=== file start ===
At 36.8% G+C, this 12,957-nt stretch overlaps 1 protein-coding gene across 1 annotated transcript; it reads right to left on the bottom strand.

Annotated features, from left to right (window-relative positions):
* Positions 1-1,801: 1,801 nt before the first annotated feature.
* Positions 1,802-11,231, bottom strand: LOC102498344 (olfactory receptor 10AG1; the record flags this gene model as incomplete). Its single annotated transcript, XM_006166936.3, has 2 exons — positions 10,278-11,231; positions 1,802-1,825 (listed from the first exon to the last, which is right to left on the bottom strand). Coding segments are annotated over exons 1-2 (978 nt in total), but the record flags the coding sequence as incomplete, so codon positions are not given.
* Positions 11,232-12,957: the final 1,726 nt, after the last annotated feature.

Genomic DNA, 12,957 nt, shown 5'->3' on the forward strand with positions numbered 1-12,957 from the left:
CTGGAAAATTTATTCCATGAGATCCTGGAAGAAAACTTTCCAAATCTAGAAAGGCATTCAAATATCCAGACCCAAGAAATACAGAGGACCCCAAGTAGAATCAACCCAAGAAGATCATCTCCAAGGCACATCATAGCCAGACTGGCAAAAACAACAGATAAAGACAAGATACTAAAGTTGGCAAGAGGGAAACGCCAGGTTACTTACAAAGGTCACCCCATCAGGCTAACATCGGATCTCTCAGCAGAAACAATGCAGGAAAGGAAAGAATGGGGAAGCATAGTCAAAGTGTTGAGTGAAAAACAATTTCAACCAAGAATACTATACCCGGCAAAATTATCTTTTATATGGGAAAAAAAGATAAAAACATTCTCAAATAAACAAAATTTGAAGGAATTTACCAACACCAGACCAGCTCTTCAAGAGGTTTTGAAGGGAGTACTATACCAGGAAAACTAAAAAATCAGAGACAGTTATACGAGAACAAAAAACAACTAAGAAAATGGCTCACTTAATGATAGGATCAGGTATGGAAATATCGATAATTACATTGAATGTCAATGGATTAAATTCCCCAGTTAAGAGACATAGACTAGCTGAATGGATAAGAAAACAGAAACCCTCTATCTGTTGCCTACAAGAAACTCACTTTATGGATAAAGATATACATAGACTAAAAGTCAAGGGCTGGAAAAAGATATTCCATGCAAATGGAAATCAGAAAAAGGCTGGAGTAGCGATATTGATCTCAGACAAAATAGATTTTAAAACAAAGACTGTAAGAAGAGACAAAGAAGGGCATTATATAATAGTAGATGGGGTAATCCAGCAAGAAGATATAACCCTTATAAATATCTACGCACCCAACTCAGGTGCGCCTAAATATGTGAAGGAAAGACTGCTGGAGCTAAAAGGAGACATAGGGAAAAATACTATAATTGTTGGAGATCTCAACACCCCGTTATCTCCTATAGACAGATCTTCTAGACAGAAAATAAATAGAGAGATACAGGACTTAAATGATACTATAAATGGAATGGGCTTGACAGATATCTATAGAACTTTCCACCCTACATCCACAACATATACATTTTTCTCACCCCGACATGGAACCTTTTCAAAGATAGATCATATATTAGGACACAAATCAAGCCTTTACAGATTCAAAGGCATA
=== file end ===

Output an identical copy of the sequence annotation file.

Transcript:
At 36.8% G+C, this 12,957-nt stretch overlaps 1 protein-coding gene across 1 annotated transcript; it reads right to left on the bottom strand.

Annotated features, from left to right (window-relative positions):
* Positions 1-1,801: 1,801 nt before the first annotated feature.
* Positions 1,802-11,231, bottom strand: LOC102498344 (olfactory receptor 10AG1; the record flags this gene model as incomplete). Its single annotated transcript, XM_006166936.3, has 2 exons — positions 10,278-11,231; positions 1,802-1,825 (listed from the first exon to the last, which is right to left on the bottom strand). Coding segments are annotated over exons 1-2 (978 nt in total), but the record flags the coding sequence as incomplete, so codon positions are not given.
* Positions 11,232-12,957: the final 1,726 nt, after the last annotated feature.

Genomic DNA, 12,957 nt, shown 5'->3' on the forward strand with positions numbered 1-12,957 from the left:
CTGGAAAATTTATTCCATGAGATCCTGGAAGAAAACTTTCCAAATCTAGAAAGGCATTCAAATATCCAGACCCAAGAAATACAGAGGACCCCAAGTAGAATCAACCCAAGAAGATCATCTCCAAGGCACATCATAGCCAGACTGGCAAAAACAACAGATAAAGACAAGATACTAAAGTTGGCAAGAGGGAAACGCCAGGTTACTTACAAAGGTCACCCCATCAGGCTAACATCGGATCTCTCAGCAGAAACAATGCAGGAAAGGAAAGAATGGGGAAGCATAGTCAAAGTGTTGAGTGAAAAACAATTTCAACCAAGAATACTATACCCGGCAAAATTATCTTTTATATGGGAAAAAAAGATAAAAACATTCTCAAATAAACAAAATTTGAAGGAATTTACCAACACCAGACCAGCTCTTCAAGAGGTTTTGAAGGGAGTACTATACCAGGAAAACTAAAAAATCAGAGACAGTTATACGAGAACAAAAAACAACTAAGAAAATGGCTCACTTAATGATAGGATCAGGTATGGAAATATCGATAATTACATTGAATGTCAATGGATTAAATTCCCCAGTTAAGAGACATAGACTAGCTGAATGGATAAGAAAACAGAAACCCTCTATCTGTTGCCTACAAGAAACTCACTTTATGGATAAAGATATACATAGACTAAAAGTCAAGGGCTGGAAAAAGATATTCCATGCAAATGGAAATCAGAAAAAGGCTGGAGTAGCGATATTGATCTCAGACAAAATAGATTTTAAAACAAAGACTGTAAGAAGAGACAAAGAAGGGCATTATATAATAGTAGATGGGGTAATCCAGCAAGAAGATATAACCCTTATAAATATCTACGCACCCAACTCAGGTGCGCCTAAATATGTGAAGGAAAGACTGCTGGAGCTAAAAGGAGACATAGGGAAAAATACTATAATTGTTGGAGATCTCAACACCCCGTTATCTCCTATAGACAGATCTTCTAGACAGAAAATAAATAGAGAGATACAGGACTTAAATGATACTATAAATGGAATGGGCTTGACAGATATCTATAGAACTTTCCACCCTACATCCACAACATATACATTTTTCTCACCCCGACATGGAACCTTTTCAAAGATAGATCATATATTAGGACACAAATCAAGCCTTTACAGATTCAAAGGCATA